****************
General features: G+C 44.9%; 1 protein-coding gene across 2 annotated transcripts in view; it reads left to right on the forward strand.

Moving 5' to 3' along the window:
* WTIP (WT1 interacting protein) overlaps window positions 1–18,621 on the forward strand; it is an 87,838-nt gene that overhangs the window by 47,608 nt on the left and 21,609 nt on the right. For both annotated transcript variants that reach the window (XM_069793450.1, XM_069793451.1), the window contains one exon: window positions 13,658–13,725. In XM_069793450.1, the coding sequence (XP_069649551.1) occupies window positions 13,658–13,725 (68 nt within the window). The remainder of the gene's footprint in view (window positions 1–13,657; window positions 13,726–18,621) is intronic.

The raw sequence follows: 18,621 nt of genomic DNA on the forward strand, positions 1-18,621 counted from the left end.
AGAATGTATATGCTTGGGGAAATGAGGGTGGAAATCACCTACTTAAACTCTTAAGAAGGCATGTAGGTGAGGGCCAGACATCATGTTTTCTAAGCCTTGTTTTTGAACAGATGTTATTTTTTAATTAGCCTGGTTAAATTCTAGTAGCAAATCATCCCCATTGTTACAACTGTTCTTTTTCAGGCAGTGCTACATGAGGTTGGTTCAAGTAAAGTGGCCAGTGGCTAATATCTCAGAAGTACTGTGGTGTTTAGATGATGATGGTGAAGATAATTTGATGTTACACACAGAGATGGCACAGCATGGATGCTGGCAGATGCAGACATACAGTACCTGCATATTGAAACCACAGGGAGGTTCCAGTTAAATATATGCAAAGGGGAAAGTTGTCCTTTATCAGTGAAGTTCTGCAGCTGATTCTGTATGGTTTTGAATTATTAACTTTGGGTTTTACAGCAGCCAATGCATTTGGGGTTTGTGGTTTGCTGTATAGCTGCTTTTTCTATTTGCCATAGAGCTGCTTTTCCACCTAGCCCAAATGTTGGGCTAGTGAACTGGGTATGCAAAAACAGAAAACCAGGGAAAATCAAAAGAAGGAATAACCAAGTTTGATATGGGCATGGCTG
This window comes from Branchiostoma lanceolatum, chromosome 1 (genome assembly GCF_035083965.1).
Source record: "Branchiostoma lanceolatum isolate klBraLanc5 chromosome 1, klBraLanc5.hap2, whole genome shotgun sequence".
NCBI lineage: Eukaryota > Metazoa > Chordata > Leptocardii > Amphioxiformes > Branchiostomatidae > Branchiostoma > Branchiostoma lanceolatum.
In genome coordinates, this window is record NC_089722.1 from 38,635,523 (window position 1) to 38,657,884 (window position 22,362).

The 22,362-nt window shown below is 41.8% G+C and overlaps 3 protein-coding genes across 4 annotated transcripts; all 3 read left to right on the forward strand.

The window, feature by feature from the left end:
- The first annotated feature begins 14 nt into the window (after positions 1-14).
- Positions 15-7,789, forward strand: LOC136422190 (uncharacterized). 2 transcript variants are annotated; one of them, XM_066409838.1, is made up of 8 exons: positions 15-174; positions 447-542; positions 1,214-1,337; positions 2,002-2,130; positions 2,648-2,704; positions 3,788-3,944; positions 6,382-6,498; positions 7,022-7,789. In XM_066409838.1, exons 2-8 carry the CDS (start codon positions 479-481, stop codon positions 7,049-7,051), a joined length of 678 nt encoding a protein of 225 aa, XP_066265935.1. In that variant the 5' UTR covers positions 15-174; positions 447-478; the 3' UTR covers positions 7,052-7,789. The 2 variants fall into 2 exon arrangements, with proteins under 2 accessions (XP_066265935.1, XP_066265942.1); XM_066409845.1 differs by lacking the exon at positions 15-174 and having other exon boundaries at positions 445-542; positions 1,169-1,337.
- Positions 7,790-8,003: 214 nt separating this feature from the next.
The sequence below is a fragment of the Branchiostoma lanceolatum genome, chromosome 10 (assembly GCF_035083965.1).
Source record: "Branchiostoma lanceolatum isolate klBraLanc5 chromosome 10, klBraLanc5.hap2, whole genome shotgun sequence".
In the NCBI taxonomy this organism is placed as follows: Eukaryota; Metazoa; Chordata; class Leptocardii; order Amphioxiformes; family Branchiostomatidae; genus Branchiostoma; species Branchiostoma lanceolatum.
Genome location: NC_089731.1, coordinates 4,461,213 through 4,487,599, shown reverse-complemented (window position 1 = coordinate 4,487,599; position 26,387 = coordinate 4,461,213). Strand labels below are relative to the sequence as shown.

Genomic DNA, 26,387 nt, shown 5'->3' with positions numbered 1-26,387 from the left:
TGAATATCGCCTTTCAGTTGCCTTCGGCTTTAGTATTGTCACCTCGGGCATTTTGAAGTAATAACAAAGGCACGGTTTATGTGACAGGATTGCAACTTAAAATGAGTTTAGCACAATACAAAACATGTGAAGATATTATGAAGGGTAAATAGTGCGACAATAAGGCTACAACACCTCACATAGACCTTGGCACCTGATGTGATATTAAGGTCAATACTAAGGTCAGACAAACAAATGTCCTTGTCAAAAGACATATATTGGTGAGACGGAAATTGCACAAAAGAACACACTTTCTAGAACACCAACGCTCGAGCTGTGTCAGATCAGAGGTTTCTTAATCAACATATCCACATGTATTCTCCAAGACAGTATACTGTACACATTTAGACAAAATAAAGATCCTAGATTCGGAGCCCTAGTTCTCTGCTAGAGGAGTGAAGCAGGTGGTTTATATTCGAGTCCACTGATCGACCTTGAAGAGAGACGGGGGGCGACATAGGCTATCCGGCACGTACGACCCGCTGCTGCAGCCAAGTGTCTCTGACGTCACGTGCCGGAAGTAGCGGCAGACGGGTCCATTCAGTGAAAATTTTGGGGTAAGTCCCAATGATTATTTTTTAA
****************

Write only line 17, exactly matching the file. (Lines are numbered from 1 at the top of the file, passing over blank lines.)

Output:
In the NCBI taxonomy this organism is placed as follows: Eukaryota; Metazoa; Chordata; class Leptocardii; order Amphioxiformes; family Branchiostomatidae; genus Branchiostoma; species Branchiostoma lanceolatum.